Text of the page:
What if you and your partner went to the same school, but one of you recently graduated? This can be tricky and even disheartening, especially if you’ve gotten used to seeing your SO around campus for the past few years. Shelby Hyde, a Miami University (OH) alumna, remembers how difficult the fall transition was for her relationship. She tells Her Campus, “My boyfriend just graduated from Miami of Ohio, and we have been together since my freshman year, meaning that we saw each other regularly on campus. This summer, I was in NYC working as an intern, and he was working back home — but we’ve made it work!”
While graduation can be overwhelming, it also comes with new opportunities, job offers, and travel experiences. For example, Shelby’s partner plans on moving to China for nine months in the fall. “He was given an amazing opportunity to work overseas, and we have decided that with the help of Skype, WhatsApp and even resorting to snail mail, that we would do our best to make [the relationship] work,” she tells Her Campus.
If you’re in a similar situation, one of the biggest issues you might face is simply not being on the same page as your partner anymore. You may decide to try and make it work, or, you may ultimately decide that ending the relationship is the best option for you. This isn’t an easy nor light decision to make, but you can always feel things out and see what feels best. “After a few weeks, see how things are going,” Smith recommends. “Are you happy? Is your partner happy? If so, continue the relationship by keeping in contact and making plans to see each other again soon. If not, it might be time to take a break.”
Obviously, breaking up with your partner is far from being your only option. But if you do decide to end the relationship, know that it could very well be temporary. “Graduating from college is a major life milestone and has its challenges,” Smith says. “At this time of your life, breaking up is not always ‘forever.’ Sometimes, it takes time apart to find yourselves and get settled in your careers before rekindling the campus romance.”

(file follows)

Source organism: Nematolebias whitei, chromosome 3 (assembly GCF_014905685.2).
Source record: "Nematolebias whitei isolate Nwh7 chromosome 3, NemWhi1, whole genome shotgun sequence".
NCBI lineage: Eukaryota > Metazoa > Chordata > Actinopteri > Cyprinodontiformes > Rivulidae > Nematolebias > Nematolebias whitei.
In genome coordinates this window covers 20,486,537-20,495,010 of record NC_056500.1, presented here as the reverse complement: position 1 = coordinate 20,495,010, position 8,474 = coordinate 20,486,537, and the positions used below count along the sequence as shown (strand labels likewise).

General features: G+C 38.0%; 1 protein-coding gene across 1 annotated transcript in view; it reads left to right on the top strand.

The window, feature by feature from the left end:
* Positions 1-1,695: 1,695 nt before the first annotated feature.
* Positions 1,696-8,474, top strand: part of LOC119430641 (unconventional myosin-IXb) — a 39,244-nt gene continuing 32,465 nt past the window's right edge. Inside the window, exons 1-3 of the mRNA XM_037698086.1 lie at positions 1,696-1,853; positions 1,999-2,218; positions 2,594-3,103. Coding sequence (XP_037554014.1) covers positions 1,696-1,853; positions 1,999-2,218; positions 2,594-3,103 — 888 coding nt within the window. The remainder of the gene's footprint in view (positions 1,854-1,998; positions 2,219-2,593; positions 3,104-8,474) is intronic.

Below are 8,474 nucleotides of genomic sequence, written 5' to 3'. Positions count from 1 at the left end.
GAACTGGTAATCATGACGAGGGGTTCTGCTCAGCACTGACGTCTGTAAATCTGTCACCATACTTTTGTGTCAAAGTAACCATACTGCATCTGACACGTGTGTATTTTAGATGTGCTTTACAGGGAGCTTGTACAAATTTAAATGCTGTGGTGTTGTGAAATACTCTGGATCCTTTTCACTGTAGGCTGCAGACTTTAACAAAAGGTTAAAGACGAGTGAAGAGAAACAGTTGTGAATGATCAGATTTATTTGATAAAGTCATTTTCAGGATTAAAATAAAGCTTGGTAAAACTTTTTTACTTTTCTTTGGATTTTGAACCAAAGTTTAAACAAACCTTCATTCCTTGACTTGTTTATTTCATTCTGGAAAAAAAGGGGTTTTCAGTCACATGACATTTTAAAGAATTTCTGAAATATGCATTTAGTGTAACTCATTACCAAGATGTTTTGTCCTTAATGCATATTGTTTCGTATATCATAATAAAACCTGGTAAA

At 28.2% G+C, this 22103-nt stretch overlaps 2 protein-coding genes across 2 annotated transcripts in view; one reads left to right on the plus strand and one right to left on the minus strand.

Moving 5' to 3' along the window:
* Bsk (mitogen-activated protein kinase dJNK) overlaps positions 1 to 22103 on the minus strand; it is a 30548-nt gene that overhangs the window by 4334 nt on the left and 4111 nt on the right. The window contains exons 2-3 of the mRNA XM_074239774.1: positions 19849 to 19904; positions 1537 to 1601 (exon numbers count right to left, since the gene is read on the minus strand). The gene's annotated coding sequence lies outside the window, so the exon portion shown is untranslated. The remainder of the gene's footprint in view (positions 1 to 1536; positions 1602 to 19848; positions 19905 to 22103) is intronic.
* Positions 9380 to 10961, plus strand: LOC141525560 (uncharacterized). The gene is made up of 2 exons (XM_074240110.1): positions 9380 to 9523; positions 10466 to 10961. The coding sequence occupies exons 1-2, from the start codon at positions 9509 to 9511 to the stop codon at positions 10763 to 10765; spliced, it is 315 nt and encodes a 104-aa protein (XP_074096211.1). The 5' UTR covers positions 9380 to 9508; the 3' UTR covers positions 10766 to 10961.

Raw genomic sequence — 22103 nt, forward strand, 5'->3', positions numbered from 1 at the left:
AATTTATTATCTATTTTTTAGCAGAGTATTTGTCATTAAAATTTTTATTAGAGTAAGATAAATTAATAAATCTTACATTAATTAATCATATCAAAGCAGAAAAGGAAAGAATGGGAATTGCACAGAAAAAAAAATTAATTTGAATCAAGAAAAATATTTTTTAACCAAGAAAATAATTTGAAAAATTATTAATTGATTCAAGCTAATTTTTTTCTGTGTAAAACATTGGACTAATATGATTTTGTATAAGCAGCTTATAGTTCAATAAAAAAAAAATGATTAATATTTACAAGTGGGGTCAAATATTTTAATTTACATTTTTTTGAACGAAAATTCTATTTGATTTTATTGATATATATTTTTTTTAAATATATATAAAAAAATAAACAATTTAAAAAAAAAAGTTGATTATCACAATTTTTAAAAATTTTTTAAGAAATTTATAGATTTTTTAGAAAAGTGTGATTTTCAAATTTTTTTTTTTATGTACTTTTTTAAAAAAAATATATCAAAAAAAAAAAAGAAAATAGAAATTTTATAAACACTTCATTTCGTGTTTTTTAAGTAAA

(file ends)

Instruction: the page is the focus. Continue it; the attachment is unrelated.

If there’s anything that can help ease the summer-to-fall transition for your relationship, it’s being completely honest and open with each other. “Again, communication is key,” Smith tells Her Campus. “It’s perfectly acceptable to pledge your undying love for one another. In fact, this may provide a degree of comfort and security for the one who has graduated and is trying to make his/her way in the great big world.”
Whatever your situation, the summer-to-school transition can be nerve-wracking. However, if you communicate with your SO (whether over the phone, FaceTime, Zoom, or otherwise), spend time with your friends and family, and pursue your hobbies, your relationship can come out stronger than you thought. Take a deep breath, and trust that everything will work out this semester as it’s supposed to. And in the meantime, we’re here for you. Good luck!
Jodi R.R. Smith, President of Mannersmith Etiquette Consulting
Lindy Olive, Auburn University
Rachel Petty, James Madison University
Shelby Hyde, Miami University-Ohio